MPs to Mull Creation of Powerful ‘State Adviser’ Role for Suu Kyi
By The Irrawaddy 31 March 2016
RANGOON — Parliament’s Upper House on Thursday agreed to discuss a draft bill that would create a powerful new position in the executive branch earmarked for Aung San Suu Kyi and intended to facilitate a pledge she made last year to govern from a position “above the president” in the National League for Democracy government sworn into power this week.
Known as the State Adviser Bill, the draft includes five sections and specifically names Suu Kyi as the country’s State adviser. The aims of the bill are “to help a multi-party democracy flourish, to generate a vibrant market economy, to establish a federal Union and to spur peace and development in the Union.”
Aung Kyi Nyunt, the NLD lawmaker who submitted the proposal, told Upper House lawmakers that “appointing Suu Kyi as the state adviser would be a way to include the people.”
The document says the state adviser should offer suggestions in the interest of the people and state, without contradicting the Constitution. Suu Kyi would be able to collaborate with any government organization, department or individual to accomplish these goals.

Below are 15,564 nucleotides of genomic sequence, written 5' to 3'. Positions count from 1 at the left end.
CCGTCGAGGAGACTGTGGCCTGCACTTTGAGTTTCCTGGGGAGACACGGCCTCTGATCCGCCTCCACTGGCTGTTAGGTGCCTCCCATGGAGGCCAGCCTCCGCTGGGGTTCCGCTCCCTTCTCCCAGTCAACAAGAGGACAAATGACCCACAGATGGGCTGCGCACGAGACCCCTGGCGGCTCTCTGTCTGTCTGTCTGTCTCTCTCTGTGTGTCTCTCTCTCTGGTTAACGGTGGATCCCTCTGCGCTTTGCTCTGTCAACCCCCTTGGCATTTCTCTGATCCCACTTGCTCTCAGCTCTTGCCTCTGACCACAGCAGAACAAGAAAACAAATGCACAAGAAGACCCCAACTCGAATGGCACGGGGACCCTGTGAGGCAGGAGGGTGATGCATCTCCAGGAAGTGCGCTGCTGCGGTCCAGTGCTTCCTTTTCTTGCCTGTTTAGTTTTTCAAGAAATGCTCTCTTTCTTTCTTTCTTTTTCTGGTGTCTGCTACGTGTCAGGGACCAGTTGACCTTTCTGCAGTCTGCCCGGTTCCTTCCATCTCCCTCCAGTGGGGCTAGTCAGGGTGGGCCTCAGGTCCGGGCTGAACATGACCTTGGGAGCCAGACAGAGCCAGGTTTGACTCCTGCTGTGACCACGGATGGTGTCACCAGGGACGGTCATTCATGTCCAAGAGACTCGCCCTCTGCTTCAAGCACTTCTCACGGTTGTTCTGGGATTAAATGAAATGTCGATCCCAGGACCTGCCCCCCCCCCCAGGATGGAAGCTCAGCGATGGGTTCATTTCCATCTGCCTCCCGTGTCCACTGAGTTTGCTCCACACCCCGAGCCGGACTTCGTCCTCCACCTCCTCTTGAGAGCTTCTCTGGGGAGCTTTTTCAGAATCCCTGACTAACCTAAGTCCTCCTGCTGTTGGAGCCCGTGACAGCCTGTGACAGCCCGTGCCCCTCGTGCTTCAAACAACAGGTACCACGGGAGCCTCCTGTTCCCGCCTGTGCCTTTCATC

The state adviser’s term would be the same as that of the president, with the law, if enacted, only in effect for the parliamentary term ending in early 2021.
The draft was submitted to the Upper House on Thursday, one day after Suu Kyi’s NLD-led government was sworn in and her proxy Htin Kyaw became Burma’s first civilian president since 1962. Suu Kyi’s portfolio of four ministerial positions—in foreign affairs, education, the President’s Office and electric power and energy—was also approved on Wednesday.
“This position would be the highest in the country. If it is approved, [Suu Kyi] will be the head of state,” said Phyu Phyu Thin, an NLD lawmaker. If that assessment proves true, the law would likely face scrutiny from Burma’s Constitutional Tribunal, which is charged with examining the constitutionality of legislation passed by Parliament.
Article 58 of the Constitution states: “The President of the Republic of the Union of Myanmar takes precedence over all other persons throughout the Republic of the Union of Myanmar.”
Despite announcing publicly that she wanted to be Burma’s president, the Nobel laureate Suu Kyi is constitutionally barred from that office because her two children carry British passports, as did her late husband.
Shortly before the general election in November, Suu Kyi said she would be “above the president” if the NLD were to secure enough parliamentary seats to form the next government.
The bill’s proposal faced no objection when it was submitted to the NLD-dominated Upper House on Thursday. Parliamentary discussion will continue on Monday.